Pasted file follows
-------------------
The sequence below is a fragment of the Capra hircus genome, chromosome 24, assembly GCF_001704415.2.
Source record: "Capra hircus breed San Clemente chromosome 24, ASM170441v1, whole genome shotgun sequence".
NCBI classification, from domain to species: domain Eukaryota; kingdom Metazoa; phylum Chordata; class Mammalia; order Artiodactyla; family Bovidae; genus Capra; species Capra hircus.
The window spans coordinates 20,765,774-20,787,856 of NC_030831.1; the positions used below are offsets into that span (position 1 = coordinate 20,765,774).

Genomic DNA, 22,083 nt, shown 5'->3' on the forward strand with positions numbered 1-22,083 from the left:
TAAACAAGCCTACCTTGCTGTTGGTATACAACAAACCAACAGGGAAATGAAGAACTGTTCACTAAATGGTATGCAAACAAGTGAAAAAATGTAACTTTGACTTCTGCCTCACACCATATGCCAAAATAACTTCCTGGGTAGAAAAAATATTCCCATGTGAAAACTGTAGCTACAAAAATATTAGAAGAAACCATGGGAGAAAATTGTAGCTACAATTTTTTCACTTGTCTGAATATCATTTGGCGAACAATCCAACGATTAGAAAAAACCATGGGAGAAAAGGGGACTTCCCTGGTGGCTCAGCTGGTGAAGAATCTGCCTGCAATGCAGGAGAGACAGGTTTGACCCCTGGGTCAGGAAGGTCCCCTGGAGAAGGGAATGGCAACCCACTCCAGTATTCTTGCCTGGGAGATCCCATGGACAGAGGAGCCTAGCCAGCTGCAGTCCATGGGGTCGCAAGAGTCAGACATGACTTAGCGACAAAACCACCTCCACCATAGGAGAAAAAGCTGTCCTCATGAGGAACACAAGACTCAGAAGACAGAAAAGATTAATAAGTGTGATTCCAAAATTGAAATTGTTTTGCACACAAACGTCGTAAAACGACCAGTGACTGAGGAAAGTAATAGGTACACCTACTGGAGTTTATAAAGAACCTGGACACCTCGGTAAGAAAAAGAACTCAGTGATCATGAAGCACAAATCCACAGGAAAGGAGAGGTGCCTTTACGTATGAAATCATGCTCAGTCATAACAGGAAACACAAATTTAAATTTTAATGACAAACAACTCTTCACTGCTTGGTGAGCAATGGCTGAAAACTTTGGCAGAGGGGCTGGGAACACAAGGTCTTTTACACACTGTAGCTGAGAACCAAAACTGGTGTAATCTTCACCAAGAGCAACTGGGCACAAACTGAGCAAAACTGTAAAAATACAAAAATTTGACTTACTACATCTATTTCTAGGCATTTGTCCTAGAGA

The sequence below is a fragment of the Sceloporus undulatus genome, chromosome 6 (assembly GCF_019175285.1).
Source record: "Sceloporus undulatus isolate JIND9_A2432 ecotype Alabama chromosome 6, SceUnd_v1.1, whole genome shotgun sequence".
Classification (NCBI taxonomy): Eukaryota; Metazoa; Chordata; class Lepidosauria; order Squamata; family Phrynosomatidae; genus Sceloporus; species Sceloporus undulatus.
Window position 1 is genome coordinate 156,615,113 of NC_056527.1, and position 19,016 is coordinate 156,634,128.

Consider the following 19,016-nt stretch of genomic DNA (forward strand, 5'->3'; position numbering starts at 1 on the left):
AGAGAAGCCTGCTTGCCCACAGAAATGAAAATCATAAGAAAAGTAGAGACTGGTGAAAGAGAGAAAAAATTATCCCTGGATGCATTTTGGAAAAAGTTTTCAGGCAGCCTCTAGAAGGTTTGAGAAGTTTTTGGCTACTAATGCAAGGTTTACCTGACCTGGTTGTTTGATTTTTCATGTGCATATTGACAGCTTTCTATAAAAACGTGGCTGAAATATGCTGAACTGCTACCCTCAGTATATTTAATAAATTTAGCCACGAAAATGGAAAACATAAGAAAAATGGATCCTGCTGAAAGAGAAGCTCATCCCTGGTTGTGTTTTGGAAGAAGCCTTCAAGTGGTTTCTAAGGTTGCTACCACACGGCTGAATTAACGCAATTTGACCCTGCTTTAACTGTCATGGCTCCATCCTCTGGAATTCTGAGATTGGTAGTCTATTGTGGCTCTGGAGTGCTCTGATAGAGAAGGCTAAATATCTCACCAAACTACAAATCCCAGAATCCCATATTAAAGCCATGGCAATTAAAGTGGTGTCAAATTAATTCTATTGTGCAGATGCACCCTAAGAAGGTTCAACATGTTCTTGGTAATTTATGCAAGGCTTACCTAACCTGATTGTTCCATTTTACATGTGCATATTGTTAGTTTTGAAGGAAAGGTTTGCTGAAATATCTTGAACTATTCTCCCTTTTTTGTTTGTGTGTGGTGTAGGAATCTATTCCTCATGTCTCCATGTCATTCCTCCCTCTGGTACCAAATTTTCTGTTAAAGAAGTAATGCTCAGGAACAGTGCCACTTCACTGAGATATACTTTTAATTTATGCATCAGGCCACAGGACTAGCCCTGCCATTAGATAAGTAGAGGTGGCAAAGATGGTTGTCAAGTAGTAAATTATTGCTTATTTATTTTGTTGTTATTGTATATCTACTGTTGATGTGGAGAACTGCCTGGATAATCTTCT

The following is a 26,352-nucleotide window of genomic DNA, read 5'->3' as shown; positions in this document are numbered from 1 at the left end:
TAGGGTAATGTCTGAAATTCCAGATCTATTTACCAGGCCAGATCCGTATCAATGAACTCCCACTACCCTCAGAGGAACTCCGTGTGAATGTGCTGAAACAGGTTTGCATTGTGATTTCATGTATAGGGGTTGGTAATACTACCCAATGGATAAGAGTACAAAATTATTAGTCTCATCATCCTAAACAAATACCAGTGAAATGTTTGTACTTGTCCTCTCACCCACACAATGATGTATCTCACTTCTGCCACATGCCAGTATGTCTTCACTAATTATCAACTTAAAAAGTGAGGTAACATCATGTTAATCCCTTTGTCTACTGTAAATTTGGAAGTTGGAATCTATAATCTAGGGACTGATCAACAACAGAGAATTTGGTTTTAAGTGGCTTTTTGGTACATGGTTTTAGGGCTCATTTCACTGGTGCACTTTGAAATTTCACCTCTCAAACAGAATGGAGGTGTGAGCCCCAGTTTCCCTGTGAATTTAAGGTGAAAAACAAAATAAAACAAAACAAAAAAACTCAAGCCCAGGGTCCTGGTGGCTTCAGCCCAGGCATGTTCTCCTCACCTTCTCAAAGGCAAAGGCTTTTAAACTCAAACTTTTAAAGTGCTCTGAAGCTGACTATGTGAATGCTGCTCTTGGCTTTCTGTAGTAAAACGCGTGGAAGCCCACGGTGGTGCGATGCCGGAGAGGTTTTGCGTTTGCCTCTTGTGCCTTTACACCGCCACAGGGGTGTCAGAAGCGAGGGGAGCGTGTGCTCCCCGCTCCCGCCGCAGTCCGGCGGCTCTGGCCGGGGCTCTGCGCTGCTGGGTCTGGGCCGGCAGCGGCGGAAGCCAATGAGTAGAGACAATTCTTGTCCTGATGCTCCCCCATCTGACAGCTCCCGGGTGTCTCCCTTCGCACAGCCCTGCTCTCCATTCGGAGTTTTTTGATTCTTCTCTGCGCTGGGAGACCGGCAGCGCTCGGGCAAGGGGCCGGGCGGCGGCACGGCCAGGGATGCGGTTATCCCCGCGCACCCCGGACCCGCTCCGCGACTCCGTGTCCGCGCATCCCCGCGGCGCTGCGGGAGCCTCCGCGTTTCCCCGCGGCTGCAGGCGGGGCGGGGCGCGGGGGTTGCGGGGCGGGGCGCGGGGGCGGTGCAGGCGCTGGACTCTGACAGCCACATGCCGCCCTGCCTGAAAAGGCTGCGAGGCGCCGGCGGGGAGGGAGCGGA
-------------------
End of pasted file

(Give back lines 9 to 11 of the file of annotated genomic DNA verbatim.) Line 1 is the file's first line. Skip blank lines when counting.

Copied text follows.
Classification (NCBI taxonomy): Eukaryota; Metazoa; Chordata; class Lepidosauria; order Squamata; family Phrynosomatidae; genus Sceloporus; species Sceloporus undulatus.
Window position 1 is genome coordinate 156,615,113 of NC_056527.1, and position 19,016 is coordinate 156,634,128.

Consider the following 19,016-nt stretch of genomic DNA (forward strand, 5'->3'; position numbering starts at 1 on the left):